Goalie Emilio Moriarty, of Dorchester, started his career with Dorchester Youth Soccer, and will be playing that position for the John D. O’Bryant High School varsity team in the fall. He has spent the last four spring seasons with Valeo FC Boston and says that it has been an incredible experience.

“I think this season has been very different,” he said. “In fact, everyone on the team has matured as players and as people and with so many of us playing together so long, it has helped us to know each other’s game and to communicate well on the field…Every player on the team is a key player and is significant to the team – everyone.”

One of the key moments in their march from the state level to last month’s regional tournament in New Jersey occurred in the championship game against a team from Maryland. The game was nip and tuck, and Maryland had tied it late in the game at 2-2. Coach Cardoso trusted his players and decided not to play for overtime with only minutes remaining.

“Either we were going to win or lose in regulation time,” he said. He changed up the lineup, and in a fast break, Zack Sealy, his striker, knocked the ball at the Maryland goalie, who rejected it, but with 30 seconds left, they had the opportunity for a corner kick. That’s when magic emerged in the form of Sealy’s left foot.

“So, it curved in and went off a few people and deflected to me,” said Sealy. “I hit it solid with my left foot into the net, down in the corner, and that was it. I was aware it was the last few seconds of the game, and I couldn’t believe we did it. There were no penalties and no overtime. Then it set in that we had just won the championship.”

Cardoso said that as the referees confirmed the goal and the last few seconds ticked off the clock, everyone went wild. Parents ran from the stands, players ran to their parents; it was a moment to fully enjoy.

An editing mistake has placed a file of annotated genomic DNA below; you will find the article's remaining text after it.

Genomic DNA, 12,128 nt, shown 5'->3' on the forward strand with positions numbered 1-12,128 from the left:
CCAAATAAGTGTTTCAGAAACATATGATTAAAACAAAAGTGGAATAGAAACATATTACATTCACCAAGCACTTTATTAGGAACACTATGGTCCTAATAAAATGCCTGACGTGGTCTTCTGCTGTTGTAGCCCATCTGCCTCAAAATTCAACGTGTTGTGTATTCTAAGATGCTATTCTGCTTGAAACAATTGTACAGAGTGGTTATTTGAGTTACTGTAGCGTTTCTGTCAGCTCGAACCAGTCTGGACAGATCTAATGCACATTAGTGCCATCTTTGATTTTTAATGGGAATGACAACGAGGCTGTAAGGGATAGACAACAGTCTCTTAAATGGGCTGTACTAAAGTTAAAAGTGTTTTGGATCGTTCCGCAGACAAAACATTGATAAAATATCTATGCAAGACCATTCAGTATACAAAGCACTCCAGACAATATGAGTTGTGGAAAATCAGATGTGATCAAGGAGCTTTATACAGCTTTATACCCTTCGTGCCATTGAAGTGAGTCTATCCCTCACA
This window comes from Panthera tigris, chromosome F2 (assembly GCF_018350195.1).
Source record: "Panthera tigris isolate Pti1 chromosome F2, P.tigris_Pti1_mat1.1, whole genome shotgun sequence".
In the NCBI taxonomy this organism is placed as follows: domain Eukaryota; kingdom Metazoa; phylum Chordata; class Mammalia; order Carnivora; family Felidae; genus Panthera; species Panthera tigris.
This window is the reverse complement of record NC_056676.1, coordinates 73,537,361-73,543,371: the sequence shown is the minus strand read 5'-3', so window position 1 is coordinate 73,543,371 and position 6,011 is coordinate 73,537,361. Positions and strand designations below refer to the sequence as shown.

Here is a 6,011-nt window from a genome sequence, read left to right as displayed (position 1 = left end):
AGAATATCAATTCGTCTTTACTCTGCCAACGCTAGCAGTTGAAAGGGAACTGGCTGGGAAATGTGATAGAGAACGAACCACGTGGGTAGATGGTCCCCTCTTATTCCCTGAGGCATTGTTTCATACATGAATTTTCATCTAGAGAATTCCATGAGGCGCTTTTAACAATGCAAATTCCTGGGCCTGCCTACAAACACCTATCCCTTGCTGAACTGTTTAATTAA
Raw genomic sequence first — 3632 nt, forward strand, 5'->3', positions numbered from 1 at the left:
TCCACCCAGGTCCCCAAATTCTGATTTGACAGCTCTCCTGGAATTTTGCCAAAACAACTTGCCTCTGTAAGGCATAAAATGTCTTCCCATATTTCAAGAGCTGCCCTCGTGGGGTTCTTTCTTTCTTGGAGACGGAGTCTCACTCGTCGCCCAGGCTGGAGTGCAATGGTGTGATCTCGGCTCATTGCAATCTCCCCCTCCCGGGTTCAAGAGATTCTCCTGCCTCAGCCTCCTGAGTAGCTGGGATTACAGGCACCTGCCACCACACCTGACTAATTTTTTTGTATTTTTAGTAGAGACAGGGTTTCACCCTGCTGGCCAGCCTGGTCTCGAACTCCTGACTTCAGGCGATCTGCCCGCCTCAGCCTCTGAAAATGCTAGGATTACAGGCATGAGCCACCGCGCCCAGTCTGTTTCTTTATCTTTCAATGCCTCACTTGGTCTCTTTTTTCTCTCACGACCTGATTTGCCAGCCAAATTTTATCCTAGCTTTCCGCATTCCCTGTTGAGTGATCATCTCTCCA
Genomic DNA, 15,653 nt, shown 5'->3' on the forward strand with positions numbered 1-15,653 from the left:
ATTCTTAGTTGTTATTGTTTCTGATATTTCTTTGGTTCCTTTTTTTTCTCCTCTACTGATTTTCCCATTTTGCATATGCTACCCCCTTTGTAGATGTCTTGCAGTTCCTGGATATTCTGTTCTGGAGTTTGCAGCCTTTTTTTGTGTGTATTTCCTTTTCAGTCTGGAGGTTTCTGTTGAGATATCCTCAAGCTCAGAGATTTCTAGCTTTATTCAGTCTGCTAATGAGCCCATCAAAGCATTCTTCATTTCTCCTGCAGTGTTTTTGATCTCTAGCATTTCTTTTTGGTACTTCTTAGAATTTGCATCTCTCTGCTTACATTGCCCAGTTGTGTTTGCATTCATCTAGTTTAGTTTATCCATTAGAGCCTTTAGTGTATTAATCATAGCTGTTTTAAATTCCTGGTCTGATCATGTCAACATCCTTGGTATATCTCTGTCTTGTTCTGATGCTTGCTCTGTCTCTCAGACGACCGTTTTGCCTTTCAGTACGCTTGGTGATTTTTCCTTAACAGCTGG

That sense of good feelings carried forward as the team traveled to Colorado last week and began play in the week-long tournament on Sunday. The first game was a 4-1 setback, but the team played a tough second half that they hoped gave them momentum for the week’s contests. It was a hope unfulfilled with the disappointing loss to the California Rush team on Tuesday.

“When you come to a tournament like this you don’t know the other teams and you only get to know them when you play them,” said Moriarty. “So, it’s about getting comfortable with them on the field and making sure they aren’t able to get comfortable with us.”

Despite the outcome, Cardoso said this team will always hold a memorable place in his coaching career – and not just for what they’ve done on the pitch.

“They are special because of the bond we have as a team and as a family – that includes the parents and the players,” he said. “It’s special because I’ve known these kids so long. I know which ones to push and who needs encouragement. I know when a kid has had a bad day. I can talk to any of them, and they’re open to having a conversation. It’s special because of that confidence we’ve built with each other. That’s memorable.”

Players on the Valeo FC Boston team from Dorchester and Mattapan include Elvis Mejia, Edisson Claimond, Derek DeSantis, Aodhan Keane, Emilio Moriarty, Zack Sealy, Jivan Tai-Dawson, and Jason Cardoso.